The Rural Doctors Association of Australia has applauded the budget commitment of $62.2 million to have rural generalism recognised as a sub-speciality of general practice.
CEO Peta Rutherford said the investment in a national rural generalist pathway, which Labor has promised to honour should it win government, will smooth the way for young doctors who want to train and work in the country.
“There’s a number of challenges for doctors who want to be rural generalists,” she told The Medical Republic. “They have to negotiate their positions at individual hospitals, for advanced skills posts to do, say, 12 months in obstetrics or anaesthetics or mental health.
“So there’s money in this budget to create support and coordination teams who will do all that work for them. It’ll streamline the pathway, make it easier and remove the unnecessary barriers that can actually deter young doctors from a rural career.”
She said the program should help deliver more Australian-trained graduates into rural and remote communities, with advanced skills appropriate to the needs of the community.
“For a town with a hospital that has a maternity service, you’d be looking for those rural generalists to have obstetrics and anaesthetics skills. Another big one is that for Aboriginal and Torres Strait Islander communities, we’d want rural generalists to have advanced skills in ATSI health.”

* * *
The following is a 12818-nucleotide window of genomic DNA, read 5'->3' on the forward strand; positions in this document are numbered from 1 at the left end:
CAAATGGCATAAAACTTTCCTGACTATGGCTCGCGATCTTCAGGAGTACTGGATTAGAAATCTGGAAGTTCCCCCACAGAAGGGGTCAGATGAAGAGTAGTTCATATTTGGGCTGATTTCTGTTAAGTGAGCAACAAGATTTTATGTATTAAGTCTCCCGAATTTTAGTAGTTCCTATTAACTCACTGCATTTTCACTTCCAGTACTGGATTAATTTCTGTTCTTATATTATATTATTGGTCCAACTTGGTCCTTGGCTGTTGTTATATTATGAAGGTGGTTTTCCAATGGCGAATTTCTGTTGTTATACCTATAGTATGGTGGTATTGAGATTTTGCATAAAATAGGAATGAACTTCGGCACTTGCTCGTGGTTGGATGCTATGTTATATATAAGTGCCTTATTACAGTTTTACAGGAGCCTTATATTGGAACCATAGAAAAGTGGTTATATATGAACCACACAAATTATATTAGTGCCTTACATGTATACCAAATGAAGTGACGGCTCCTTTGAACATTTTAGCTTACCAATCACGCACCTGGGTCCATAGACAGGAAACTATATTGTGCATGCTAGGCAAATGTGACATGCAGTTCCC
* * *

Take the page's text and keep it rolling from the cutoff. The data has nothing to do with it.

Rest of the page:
Ms Rutherford said the planned reduction in overseas-trained doctors – 155 fewer over four years, saving nearly $300 million – and recent visa changes requiring overseas doctors to work rurally, should help better distribute the workforce.
“As we understand it, we are graduating a sufficient number of medical students to meet the needs of the Australian public,” she said. “What we do have an issue with is how they are distributed. We should not need to rely on overseas-trained doctors, particularly in our city areas.
“We’re not anticipating any significant impact in rural communities, and we’ve certainly warned the government that we’ll be monitoring that closely. We’re still very reliant in many of our communities on overseas-trained doctors, and we certainly don’t want to jeopardise that.
“Many communities would not have had a medical service without overseas doctors. So we’re very appreciative and we certainly can’t consider any reduction in numbers until the new programs start to take effect, which will be six to seven years.”
Ms Rutherford said Labor’s cancer package would be much appreciated in remote areas, where patients often have travel, accommodation, childcare and farm responsibilities to worry about, on top of high fees for treatment.
She also welcomed recent changes to the way Districts of Workforce Shortage are defined, which will now be not purely about numbers but also take into account specific local needs, such as obstetrics.
“It’s a lot more complex than a pure numbers assessment to determine whether a town has a sufficient number of doctors.”
The RACGP’s Harry Nespolon and the AMA’s Tony Bartone also welcomed the rural generalist pathway commitment.
“The rural workforce programs is another piece of good news,” Dr Bartone said. “We need to increase the supply of doctors to rural and regional Australia, to serve the community where access is patchy and difficult at best.”
Dr Nespolon said he hoped that “over time it can develop into a program that really does deliver the right skills for communities in rural areas as well as a really fulfilling career for doctors.”